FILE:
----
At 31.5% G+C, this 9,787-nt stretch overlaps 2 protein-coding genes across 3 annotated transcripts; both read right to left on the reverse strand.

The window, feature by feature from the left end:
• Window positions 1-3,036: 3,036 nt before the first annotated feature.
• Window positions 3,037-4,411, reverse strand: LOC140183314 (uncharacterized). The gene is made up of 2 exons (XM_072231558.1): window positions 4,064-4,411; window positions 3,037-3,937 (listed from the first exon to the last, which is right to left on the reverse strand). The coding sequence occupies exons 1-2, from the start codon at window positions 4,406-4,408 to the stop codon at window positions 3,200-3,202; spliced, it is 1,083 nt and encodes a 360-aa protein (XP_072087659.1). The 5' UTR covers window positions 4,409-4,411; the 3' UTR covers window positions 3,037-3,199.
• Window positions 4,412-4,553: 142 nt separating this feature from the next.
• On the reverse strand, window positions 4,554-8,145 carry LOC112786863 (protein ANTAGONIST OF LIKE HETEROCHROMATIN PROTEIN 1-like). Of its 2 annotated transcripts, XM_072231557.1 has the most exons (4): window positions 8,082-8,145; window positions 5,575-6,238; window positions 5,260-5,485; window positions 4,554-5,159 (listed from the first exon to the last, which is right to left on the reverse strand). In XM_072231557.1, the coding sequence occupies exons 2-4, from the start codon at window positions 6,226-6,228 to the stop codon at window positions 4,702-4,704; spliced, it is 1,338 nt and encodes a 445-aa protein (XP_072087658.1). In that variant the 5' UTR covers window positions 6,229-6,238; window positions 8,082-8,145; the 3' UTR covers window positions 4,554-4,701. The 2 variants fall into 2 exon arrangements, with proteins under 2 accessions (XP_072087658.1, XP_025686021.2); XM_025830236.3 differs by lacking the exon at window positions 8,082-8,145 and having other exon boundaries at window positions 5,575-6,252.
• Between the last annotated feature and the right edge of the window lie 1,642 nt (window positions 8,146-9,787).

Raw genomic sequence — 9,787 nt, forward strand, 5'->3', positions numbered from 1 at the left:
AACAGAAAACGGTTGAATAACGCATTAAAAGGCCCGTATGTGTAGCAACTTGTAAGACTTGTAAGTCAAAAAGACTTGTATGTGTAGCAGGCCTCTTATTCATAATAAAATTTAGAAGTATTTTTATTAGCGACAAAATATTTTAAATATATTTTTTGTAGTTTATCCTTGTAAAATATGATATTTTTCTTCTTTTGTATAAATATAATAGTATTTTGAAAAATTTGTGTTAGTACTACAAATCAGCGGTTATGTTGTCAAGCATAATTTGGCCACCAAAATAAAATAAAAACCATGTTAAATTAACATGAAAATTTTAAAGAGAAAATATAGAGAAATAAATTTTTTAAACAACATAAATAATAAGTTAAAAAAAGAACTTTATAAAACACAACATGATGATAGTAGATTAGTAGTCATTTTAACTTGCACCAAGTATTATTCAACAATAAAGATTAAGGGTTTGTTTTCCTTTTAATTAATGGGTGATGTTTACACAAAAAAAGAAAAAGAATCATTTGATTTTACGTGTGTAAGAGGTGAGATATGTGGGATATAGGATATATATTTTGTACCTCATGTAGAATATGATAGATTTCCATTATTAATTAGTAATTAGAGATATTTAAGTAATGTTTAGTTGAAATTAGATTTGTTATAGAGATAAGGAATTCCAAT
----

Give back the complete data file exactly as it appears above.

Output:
At 31.5% G+C, this 9,787-nt stretch overlaps 2 protein-coding genes across 3 annotated transcripts; both read right to left on the reverse strand.

The window, feature by feature from the left end:
• Window positions 1-3,036: 3,036 nt before the first annotated feature.
• Window positions 3,037-4,411, reverse strand: LOC140183314 (uncharacterized). The gene is made up of 2 exons (XM_072231558.1): window positions 4,064-4,411; window positions 3,037-3,937 (listed from the first exon to the last, which is right to left on the reverse strand). The coding sequence occupies exons 1-2, from the start codon at window positions 4,406-4,408 to the stop codon at window positions 3,200-3,202; spliced, it is 1,083 nt and encodes a 360-aa protein (XP_072087659.1). The 5' UTR covers window positions 4,409-4,411; the 3' UTR covers window positions 3,037-3,199.
• Window positions 4,412-4,553: 142 nt separating this feature from the next.
• On the reverse strand, window positions 4,554-8,145 carry LOC112786863 (protein ANTAGONIST OF LIKE HETEROCHROMATIN PROTEIN 1-like). Of its 2 annotated transcripts, XM_072231557.1 has the most exons (4): window positions 8,082-8,145; window positions 5,575-6,238; window positions 5,260-5,485; window positions 4,554-5,159 (listed from the first exon to the last, which is right to left on the reverse strand). In XM_072231557.1, the coding sequence occupies exons 2-4, from the start codon at window positions 6,226-6,228 to the stop codon at window positions 4,702-4,704; spliced, it is 1,338 nt and encodes a 445-aa protein (XP_072087658.1). In that variant the 5' UTR covers window positions 6,229-6,238; window positions 8,082-8,145; the 3' UTR covers window positions 4,554-4,701. The 2 variants fall into 2 exon arrangements, with proteins under 2 accessions (XP_072087658.1, XP_025686021.2); XM_025830236.3 differs by lacking the exon at window positions 8,082-8,145 and having other exon boundaries at window positions 5,575-6,252.
• Between the last annotated feature and the right edge of the window lie 1,642 nt (window positions 8,146-9,787).

Raw genomic sequence — 9,787 nt, forward strand, 5'->3', positions numbered from 1 at the left:
AACAGAAAACGGTTGAATAACGCATTAAAAGGCCCGTATGTGTAGCAACTTGTAAGACTTGTAAGTCAAAAAGACTTGTATGTGTAGCAGGCCTCTTATTCATAATAAAATTTAGAAGTATTTTTATTAGCGACAAAATATTTTAAATATATTTTTTGTAGTTTATCCTTGTAAAATATGATATTTTTCTTCTTTTGTATAAATATAATAGTATTTTGAAAAATTTGTGTTAGTACTACAAATCAGCGGTTATGTTGTCAAGCATAATTTGGCCACCAAAATAAAATAAAAACCATGTTAAATTAACATGAAAATTTTAAAGAGAAAATATAGAGAAATAAATTTTTTAAACAACATAAATAATAAGTTAAAAAAAGAACTTTATAAAACACAACATGATGATAGTAGATTAGTAGTCATTTTAACTTGCACCAAGTATTATTCAACAATAAAGATTAAGGGTTTGTTTTCCTTTTAATTAATGGGTGATGTTTACACAAAAAAAGAAAAAGAATCATTTGATTTTACGTGTGTAAGAGGTGAGATATGTGGGATATAGGATATATATTTTGTACCTCATGTAGAATATGATAGATTTCCATTATTAATTAGTAATTAGAGATATTTAAGTAATGTTTAGTTGAAATTAGATTTGTTATAGAGATAAGGAATTCCAAT